children <data> element may
occur zero or more times. Each instance defines a named XML data tree. Trees are
created when the document is loaded.

Executable content

Executable content consists of actions that
are performed as part of taking transitions and entering and leaving states (<onentry>
and <onexit>,
etc.) In general, such content must be able to modify the data model, raise
events, and invoke functionality in the underlying platform. On the other hand,
executable content may not cause transitions or any form of change of state,
except indirectly, by raising events that are then caught by transitions. The
executable model is taken from CCXML, and will be discussed in the next

The <assign>
tag may be used to modify the data model. Variables local to a specific block
of executable content may be declared using the <var> element and are initialized with
the results of evaluating the optional <expr> attribute as an expression.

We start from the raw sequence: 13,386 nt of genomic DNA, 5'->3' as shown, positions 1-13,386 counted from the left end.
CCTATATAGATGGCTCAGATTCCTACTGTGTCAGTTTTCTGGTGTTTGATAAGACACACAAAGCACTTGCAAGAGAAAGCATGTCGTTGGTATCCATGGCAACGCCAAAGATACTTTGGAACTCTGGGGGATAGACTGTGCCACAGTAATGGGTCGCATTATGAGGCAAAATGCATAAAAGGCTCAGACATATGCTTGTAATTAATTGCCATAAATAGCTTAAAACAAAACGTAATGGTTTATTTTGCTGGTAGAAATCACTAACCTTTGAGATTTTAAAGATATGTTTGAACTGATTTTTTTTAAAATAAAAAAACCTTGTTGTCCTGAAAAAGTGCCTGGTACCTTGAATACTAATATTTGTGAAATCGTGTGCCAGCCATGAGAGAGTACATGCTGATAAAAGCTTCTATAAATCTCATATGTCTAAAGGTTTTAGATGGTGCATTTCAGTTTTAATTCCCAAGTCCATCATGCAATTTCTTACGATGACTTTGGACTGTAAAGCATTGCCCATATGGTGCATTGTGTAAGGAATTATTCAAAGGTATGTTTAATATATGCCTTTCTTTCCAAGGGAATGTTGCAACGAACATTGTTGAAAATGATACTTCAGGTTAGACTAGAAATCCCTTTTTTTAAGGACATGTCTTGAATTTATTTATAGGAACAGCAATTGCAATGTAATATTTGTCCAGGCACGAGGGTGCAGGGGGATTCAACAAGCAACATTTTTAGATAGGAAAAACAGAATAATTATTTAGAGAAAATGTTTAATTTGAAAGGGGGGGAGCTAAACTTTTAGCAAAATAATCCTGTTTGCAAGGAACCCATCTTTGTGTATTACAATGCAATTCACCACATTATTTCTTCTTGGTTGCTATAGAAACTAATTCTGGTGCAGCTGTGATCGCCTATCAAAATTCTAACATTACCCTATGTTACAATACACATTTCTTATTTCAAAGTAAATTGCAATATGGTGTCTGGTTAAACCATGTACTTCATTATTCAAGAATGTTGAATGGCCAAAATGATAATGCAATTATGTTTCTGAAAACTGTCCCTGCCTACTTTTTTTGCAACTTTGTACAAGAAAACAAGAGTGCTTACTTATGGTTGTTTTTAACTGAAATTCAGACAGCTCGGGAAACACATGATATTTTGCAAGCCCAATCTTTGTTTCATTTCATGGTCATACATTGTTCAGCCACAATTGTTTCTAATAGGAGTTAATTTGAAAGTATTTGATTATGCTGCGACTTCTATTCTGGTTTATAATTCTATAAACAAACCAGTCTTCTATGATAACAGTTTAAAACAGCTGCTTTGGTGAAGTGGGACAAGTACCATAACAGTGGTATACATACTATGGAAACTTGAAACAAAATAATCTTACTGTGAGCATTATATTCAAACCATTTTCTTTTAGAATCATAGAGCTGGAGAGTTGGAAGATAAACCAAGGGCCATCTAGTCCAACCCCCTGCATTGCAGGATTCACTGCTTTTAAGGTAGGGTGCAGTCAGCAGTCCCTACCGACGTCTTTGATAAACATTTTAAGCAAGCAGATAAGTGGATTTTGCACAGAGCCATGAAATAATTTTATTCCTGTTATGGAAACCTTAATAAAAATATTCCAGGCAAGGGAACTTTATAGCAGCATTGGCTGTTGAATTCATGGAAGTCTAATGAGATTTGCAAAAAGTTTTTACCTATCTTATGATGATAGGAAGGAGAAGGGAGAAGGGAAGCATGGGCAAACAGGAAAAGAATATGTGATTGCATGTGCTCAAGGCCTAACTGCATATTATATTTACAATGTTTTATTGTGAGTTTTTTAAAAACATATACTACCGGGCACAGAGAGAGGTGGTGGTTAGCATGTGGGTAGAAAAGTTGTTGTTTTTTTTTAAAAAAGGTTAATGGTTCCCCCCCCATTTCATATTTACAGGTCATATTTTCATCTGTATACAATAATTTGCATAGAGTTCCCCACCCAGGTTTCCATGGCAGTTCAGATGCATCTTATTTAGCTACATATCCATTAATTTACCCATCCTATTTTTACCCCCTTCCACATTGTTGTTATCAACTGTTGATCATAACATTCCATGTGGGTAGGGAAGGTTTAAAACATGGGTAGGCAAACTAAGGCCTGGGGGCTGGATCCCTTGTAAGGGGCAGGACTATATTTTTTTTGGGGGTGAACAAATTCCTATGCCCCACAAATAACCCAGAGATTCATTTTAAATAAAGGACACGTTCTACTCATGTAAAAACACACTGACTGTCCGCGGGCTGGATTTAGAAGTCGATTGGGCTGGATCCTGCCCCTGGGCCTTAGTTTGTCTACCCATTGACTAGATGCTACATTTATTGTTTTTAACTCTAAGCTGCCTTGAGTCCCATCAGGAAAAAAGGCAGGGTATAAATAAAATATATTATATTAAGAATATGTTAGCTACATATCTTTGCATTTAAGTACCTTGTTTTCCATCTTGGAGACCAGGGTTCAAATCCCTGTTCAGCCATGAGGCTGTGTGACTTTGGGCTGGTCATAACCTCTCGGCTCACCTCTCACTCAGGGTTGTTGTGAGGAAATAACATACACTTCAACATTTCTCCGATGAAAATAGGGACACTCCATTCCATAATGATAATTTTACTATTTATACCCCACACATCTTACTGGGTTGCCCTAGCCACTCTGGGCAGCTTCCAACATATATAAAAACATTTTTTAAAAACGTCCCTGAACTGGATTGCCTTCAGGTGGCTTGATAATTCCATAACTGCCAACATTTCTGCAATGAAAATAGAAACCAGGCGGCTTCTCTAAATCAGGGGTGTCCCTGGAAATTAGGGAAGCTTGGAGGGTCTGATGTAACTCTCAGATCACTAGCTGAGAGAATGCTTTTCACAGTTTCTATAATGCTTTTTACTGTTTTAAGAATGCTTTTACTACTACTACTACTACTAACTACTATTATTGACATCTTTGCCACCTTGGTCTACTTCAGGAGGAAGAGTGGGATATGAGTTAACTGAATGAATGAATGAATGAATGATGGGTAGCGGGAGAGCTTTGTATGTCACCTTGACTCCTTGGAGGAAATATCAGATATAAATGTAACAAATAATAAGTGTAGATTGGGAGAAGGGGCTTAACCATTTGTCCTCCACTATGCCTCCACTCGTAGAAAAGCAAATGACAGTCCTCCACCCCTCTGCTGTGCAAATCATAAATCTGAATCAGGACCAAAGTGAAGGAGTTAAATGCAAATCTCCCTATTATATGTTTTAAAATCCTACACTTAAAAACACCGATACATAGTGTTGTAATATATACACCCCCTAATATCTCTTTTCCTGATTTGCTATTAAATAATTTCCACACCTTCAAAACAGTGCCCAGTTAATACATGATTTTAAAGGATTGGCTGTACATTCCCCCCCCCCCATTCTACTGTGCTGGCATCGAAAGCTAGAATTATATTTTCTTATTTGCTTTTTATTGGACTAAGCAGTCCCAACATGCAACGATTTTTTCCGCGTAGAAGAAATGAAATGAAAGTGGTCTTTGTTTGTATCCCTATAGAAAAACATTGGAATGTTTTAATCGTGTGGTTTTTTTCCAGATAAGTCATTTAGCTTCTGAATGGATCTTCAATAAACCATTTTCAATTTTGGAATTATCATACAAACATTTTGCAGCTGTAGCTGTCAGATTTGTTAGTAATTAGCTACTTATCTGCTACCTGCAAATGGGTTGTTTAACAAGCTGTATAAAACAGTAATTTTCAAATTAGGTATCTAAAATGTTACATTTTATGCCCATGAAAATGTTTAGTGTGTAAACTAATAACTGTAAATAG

The <script>
element encloses computations written in the ECMAScript.
According to current specifications, an implementation must support the ECMAScript Compact Profile and may support the full ECMA-262 ECMAScript
specification. The implementation must evaluate <script> in executable content as it is processed.

There are also some other elements which may
be used for execution logic, such as <if>,
<else>, and <elseif>.


Events are one of the basic concepts in SCXML
since they drive most transitions. Events have names which are matched against
the <event> attribute of
transitions. In many applications, it is important for SCXML to receive events
from external entities (for example those to which it contacted with <invoke> and <send>). For the most part, the set of events raised during
the execution of an SCXML document is application-specific and generated under
author control by use of the <send>
tag. However, certain events are mandatory and generated automatically by the